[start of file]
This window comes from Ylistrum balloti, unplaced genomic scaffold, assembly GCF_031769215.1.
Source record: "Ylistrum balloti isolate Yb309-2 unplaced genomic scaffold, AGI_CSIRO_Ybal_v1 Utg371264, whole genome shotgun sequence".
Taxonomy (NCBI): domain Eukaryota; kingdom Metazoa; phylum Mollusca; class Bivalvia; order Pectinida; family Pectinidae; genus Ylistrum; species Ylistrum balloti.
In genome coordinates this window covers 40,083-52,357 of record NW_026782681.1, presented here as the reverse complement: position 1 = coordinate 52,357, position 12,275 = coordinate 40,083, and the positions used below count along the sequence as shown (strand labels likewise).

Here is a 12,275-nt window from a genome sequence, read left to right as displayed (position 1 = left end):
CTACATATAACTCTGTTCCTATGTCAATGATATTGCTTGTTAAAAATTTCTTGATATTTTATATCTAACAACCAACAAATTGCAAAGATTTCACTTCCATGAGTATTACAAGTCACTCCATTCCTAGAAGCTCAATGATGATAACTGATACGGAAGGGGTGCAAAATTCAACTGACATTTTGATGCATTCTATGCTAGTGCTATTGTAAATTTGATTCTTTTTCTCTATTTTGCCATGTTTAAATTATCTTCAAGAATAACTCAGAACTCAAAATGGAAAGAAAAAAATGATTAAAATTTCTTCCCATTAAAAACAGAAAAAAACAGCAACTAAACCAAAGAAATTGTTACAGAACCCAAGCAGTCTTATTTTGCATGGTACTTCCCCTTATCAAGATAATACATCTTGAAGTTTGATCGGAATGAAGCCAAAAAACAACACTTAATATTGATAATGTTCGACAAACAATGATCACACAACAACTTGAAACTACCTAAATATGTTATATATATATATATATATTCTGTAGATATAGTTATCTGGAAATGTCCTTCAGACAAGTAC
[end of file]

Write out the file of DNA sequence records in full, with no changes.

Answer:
This window comes from Ylistrum balloti, unplaced genomic scaffold, assembly GCF_031769215.1.
Source record: "Ylistrum balloti isolate Yb309-2 unplaced genomic scaffold, AGI_CSIRO_Ybal_v1 Utg371264, whole genome shotgun sequence".
Taxonomy (NCBI): domain Eukaryota; kingdom Metazoa; phylum Mollusca; class Bivalvia; order Pectinida; family Pectinidae; genus Ylistrum; species Ylistrum balloti.
In genome coordinates this window covers 40,083-52,357 of record NW_026782681.1, presented here as the reverse complement: position 1 = coordinate 52,357, position 12,275 = coordinate 40,083, and the positions used below count along the sequence as shown (strand labels likewise).

Here is a 12,275-nt window from a genome sequence, read left to right as displayed (position 1 = left end):
CTACATATAACTCTGTTCCTATGTCAATGATATTGCTTGTTAAAAATTTCTTGATATTTTATATCTAACAACCAACAAATTGCAAAGATTTCACTTCCATGAGTATTACAAGTCACTCCATTCCTAGAAGCTCAATGATGATAACTGATACGGAAGGGGTGCAAAATTCAACTGACATTTTGATGCATTCTATGCTAGTGCTATTGTAAATTTGATTCTTTTTCTCTATTTTGCCATGTTTAAATTATCTTCAAGAATAACTCAGAACTCAAAATGGAAAGAAAAAAATGATTAAAATTTCTTCCCATTAAAAACAGAAAAAAACAGCAACTAAACCAAAGAAATTGTTACAGAACCCAAGCAGTCTTATTTTGCATGGTACTTCCCCTTATCAAGATAATACATCTTGAAGTTTGATCGGAATGAAGCCAAAAAACAACACTTAATATTGATAATGTTCGACAAACAATGATCACACAACAACTTGAAACTACCTAAATATGTTATATATATATATATATATTCTGTAGATATAGTTATCTGGAAATGTCCTTCAGACAAGTAC